Tag: Dual Degree

Facing Challenges with Doug Nevins

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Doug Nevins BA ’11, MPP ’21

I would not describe myself, traditionally, as someone who has sought out coursework about finance or accounting. As I’ve referenced in prior blog posts, my undergraduate career as an English major did not prepare me directly for certain types of courses I’ve taken at Heller, and in fact, was guided in part by an effort to avoid quantitative coursework. Since beginning grad school, I’ve rediscovered the potential for mathematical thinking and data analysis to actually be fun, and I’ve really enjoyed courses involving data visualization, like Evaluation for Managers and Intro to GIS. 

This semester entails a new kind of challenge, as I am enrolled in not one or two but three courses involving finance and economics – Managerial Accounting, Financial Management, and Public Finance and Budgeting. This schedule, which I would have undertaken as an undergraduate only in an anxiety dream, is one that I have actually been excited about since enrolling in the Social Impact MBA. Working in non-profit settings after college demonstrated to me the importance of financial decision-making and budgeting and the degree to which these considerations are almost more central for managers and analysts in non-profit, mission-driven organizations than in traditional corporate settings. Following politics and policy debates has motivated me to learn more about economics and the role of government economic intervention – for example, I’d like to better understand the details and competing priorities contained within President Biden’s stimulus proposal. I also wouldn’t mind having a better than half-baked take on Gamestop!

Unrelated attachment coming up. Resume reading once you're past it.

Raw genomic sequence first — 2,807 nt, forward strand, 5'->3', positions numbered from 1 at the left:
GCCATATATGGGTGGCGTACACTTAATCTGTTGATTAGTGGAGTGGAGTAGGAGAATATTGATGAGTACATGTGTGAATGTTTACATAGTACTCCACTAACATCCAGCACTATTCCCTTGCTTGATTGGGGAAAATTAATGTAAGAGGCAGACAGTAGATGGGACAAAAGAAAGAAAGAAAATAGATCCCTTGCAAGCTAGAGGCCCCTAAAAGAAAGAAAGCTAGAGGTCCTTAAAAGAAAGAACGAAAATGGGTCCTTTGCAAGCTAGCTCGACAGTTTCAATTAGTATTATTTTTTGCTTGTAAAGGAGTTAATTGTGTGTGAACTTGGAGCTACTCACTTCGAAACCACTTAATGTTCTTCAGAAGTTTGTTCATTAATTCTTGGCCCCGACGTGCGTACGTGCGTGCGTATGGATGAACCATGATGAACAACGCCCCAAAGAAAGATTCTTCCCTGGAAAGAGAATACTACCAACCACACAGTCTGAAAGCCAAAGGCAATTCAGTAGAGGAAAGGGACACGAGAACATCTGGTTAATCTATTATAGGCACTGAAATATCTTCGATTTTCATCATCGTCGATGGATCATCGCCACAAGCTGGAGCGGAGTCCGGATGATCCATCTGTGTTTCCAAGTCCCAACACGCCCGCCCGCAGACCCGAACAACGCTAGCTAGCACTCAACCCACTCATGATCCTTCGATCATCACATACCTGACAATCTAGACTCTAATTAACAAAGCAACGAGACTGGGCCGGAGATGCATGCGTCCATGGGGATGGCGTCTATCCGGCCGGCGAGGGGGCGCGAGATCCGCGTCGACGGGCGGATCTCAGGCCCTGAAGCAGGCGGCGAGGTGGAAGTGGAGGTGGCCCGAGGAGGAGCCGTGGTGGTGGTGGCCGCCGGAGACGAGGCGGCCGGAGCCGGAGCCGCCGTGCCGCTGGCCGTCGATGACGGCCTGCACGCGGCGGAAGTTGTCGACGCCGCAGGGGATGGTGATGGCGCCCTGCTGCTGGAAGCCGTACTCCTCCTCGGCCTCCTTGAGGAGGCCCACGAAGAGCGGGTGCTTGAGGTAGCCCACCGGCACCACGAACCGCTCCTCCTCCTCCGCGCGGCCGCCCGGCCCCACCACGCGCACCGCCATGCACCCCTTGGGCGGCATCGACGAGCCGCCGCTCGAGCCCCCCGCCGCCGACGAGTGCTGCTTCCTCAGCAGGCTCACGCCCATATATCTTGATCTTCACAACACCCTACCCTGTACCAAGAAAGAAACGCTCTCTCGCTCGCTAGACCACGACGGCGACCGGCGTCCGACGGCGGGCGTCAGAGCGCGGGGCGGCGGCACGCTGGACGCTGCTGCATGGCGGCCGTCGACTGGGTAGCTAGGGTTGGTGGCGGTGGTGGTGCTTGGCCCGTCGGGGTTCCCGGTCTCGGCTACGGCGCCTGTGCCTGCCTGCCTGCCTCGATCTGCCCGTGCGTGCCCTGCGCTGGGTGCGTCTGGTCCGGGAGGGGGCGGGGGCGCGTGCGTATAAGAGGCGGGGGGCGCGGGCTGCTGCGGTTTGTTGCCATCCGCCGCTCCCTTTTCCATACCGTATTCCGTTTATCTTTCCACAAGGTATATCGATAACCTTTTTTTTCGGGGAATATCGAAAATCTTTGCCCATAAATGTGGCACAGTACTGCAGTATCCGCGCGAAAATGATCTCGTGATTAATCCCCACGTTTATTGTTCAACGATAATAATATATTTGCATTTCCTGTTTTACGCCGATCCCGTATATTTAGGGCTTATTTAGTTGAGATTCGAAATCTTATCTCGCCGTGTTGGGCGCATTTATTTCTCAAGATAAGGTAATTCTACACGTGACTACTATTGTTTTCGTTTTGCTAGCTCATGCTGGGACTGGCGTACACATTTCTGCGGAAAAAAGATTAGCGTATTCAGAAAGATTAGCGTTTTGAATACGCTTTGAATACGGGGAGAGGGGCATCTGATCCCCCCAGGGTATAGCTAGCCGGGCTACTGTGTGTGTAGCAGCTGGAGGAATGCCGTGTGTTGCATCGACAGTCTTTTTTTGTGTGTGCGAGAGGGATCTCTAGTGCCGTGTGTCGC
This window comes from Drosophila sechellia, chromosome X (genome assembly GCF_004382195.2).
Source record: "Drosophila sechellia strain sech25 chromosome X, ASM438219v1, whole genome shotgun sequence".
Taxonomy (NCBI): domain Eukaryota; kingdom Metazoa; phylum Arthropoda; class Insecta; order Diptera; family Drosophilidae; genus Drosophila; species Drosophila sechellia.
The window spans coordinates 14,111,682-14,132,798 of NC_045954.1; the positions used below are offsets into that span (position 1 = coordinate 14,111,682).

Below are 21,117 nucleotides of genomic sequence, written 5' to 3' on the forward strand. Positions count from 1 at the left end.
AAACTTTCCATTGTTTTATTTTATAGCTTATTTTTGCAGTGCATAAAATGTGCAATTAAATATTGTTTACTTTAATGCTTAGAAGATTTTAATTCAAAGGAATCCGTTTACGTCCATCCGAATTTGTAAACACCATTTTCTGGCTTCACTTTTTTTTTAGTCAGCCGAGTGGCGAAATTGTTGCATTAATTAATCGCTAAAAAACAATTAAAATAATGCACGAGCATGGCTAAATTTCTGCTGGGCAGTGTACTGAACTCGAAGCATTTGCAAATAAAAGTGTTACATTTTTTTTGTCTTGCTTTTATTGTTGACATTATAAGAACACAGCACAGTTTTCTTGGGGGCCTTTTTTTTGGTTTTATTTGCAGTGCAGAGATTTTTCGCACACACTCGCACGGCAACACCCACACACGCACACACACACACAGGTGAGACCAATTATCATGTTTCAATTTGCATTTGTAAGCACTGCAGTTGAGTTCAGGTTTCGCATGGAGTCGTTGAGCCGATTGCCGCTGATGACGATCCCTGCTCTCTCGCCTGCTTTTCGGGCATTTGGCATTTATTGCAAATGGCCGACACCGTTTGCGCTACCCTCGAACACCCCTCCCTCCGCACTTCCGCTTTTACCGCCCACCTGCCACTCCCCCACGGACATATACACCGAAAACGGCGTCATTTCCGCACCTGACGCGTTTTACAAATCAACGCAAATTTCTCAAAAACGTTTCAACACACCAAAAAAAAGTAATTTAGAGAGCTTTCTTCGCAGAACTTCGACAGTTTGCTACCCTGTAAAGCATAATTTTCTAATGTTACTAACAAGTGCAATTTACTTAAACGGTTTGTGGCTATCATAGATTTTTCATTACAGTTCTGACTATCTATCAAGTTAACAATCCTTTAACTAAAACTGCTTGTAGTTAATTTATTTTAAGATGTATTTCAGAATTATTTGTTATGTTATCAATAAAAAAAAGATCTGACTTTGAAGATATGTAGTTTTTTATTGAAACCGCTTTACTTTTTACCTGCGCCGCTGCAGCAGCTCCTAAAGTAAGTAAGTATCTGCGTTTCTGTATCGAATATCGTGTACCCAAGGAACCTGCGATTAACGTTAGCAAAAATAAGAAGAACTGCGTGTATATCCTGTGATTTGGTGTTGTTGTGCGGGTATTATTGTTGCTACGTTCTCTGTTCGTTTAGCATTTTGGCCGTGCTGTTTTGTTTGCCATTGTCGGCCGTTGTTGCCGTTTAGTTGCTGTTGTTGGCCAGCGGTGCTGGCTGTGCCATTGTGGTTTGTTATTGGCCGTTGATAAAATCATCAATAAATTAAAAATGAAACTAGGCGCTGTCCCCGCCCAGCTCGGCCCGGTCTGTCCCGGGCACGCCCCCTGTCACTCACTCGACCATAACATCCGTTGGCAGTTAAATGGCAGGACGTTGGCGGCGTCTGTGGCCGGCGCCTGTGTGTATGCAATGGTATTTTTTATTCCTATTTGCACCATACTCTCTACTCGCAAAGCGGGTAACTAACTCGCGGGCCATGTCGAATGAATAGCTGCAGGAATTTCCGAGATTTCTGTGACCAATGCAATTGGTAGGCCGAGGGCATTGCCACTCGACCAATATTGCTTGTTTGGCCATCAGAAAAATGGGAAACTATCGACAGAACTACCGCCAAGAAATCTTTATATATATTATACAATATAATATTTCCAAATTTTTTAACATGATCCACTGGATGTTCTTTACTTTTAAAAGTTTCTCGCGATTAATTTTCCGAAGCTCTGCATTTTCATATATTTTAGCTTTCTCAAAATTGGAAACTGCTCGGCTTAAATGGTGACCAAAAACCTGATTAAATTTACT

One of the best things about Heller has been the variety of coursework and many skills which they engage. In the MPP and MBA programs, and I imagine in all Heller master’s degrees, writing- and research-intensive classes are balanced with courses in statistics, economics, and finance. Many classes integrate a combination of these skills, since analyzing data AND being able to communicate your analysis effectively is necessary for many management, research, and analyst roles. I’ve found it helpful, as a graduate student in a professional degree program, to redefine my understanding of a liberal arts approach to education – while as an undergraduate I took advantage of academic flexibility to focus largely on humanities courses, in graduate school I’m enjoying the holistic approach taken in my core coursework. While I won’t be offering any stock tips in the near future, I’m excited about this semester and about future coursework in Corporate Finance and other related areas. 

 

Reflecting on the Fall Semester with Sami Rovins

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Sami Rovins COEX/MS ’21

As the Fall semester begins to wind down, I’m beginning to reflect on my greatest accomplishments over the past few months. Some of these accomplishments are big, others are much smaller. Sometimes I get caught up in how tough everything seems to be, on the assignments I didn’t do too well on, or how much work I have left to do in the next few weeks. That’s why I think it’s important, especially when things are stressful and difficult, to think about my successes at Heller so far.